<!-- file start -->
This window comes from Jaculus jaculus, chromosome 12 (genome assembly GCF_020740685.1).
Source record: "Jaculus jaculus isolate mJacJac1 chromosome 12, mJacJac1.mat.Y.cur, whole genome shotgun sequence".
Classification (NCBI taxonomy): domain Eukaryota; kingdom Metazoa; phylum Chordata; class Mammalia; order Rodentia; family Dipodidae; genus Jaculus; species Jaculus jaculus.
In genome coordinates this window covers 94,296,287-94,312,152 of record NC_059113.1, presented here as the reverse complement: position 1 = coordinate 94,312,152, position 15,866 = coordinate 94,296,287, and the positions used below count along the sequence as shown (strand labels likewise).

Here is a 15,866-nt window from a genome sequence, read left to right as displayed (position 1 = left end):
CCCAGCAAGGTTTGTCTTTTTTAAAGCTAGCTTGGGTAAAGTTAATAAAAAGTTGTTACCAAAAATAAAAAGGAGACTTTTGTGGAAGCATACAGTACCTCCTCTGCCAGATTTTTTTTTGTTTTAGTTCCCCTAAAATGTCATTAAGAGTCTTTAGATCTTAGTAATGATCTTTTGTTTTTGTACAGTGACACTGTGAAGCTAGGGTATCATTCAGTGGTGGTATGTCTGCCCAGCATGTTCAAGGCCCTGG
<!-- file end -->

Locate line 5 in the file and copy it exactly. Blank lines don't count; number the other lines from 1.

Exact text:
Here is a 15,866-nt window from a genome sequence, read left to right as displayed (position 1 = left end):